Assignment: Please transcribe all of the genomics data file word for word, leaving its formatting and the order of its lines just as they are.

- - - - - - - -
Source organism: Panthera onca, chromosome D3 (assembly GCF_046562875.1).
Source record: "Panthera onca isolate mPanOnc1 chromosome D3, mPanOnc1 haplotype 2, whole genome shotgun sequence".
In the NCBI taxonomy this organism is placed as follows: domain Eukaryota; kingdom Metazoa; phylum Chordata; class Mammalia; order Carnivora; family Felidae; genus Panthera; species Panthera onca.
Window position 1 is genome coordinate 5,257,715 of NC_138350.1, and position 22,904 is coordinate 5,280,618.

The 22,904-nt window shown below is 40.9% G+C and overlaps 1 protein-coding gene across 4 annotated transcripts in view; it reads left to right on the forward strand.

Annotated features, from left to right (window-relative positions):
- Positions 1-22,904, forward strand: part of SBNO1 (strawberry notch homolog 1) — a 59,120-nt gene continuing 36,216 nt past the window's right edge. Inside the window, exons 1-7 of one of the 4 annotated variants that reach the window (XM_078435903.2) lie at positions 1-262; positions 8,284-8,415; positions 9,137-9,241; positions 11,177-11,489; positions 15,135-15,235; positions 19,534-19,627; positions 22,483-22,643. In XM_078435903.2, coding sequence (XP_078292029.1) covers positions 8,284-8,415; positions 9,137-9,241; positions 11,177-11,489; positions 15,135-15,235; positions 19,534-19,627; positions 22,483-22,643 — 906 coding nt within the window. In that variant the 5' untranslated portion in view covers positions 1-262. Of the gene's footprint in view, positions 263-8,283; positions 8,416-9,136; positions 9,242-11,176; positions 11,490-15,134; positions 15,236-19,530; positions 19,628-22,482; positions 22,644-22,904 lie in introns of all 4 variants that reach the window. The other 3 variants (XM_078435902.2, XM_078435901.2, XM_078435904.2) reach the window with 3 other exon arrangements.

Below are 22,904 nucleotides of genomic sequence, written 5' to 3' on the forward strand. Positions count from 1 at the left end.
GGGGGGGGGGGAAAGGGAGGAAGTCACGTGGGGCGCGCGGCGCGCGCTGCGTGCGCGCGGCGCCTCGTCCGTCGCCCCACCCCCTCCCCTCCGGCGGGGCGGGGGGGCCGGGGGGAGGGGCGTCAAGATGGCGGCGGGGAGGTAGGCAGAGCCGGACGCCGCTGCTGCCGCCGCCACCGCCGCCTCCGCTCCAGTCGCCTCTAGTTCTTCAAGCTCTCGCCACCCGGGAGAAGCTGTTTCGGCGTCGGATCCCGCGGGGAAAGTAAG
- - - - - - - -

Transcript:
Source organism: Panthera onca, chromosome D3 (assembly GCF_046562875.1).
Source record: "Panthera onca isolate mPanOnc1 chromosome D3, mPanOnc1 haplotype 2, whole genome shotgun sequence".
In the NCBI taxonomy this organism is placed as follows: domain Eukaryota; kingdom Metazoa; phylum Chordata; class Mammalia; order Carnivora; family Felidae; genus Panthera; species Panthera onca.
Window position 1 is genome coordinate 5,257,715 of NC_138350.1, and position 22,904 is coordinate 5,280,618.

The 22,904-nt window shown below is 40.9% G+C and overlaps 1 protein-coding gene across 4 annotated transcripts in view; it reads left to right on the forward strand.

Annotated features, from left to right (window-relative positions):
- Positions 1-22,904, forward strand: part of SBNO1 (strawberry notch homolog 1) — a 59,120-nt gene continuing 36,216 nt past the window's right edge. Inside the window, exons 1-7 of one of the 4 annotated variants that reach the window (XM_078435903.2) lie at positions 1-262; positions 8,284-8,415; positions 9,137-9,241; positions 11,177-11,489; positions 15,135-15,235; positions 19,534-19,627; positions 22,483-22,643. In XM_078435903.2, coding sequence (XP_078292029.1) covers positions 8,284-8,415; positions 9,137-9,241; positions 11,177-11,489; positions 15,135-15,235; positions 19,534-19,627; positions 22,483-22,643 — 906 coding nt within the window. In that variant the 5' untranslated portion in view covers positions 1-262. Of the gene's footprint in view, positions 263-8,283; positions 8,416-9,136; positions 9,242-11,176; positions 11,490-15,134; positions 15,236-19,530; positions 19,628-22,482; positions 22,644-22,904 lie in introns of all 4 variants that reach the window. The other 3 variants (XM_078435902.2, XM_078435901.2, XM_078435904.2) reach the window with 3 other exon arrangements.

Below are 22,904 nucleotides of genomic sequence, written 5' to 3' on the forward strand. Positions count from 1 at the left end.
GGGGGGGGGGGAAAGGGAGGAAGTCACGTGGGGCGCGCGGCGCGCGCTGCGTGCGCGCGGCGCCTCGTCCGTCGCCCCACCCCCTCCCCTCCGGCGGGGCGGGGGGGCCGGGGGGAGGGGCGTCAAGATGGCGGCGGGGAGGTAGGCAGAGCCGGACGCCGCTGCTGCCGCCGCCACCGCCGCCTCCGCTCCAGTCGCCTCTAGTTCTTCAAGCTCTCGCCACCCGGGAGAAGCTGTTTCGGCGTCGGATCCCGCGGGGAAAGTAAG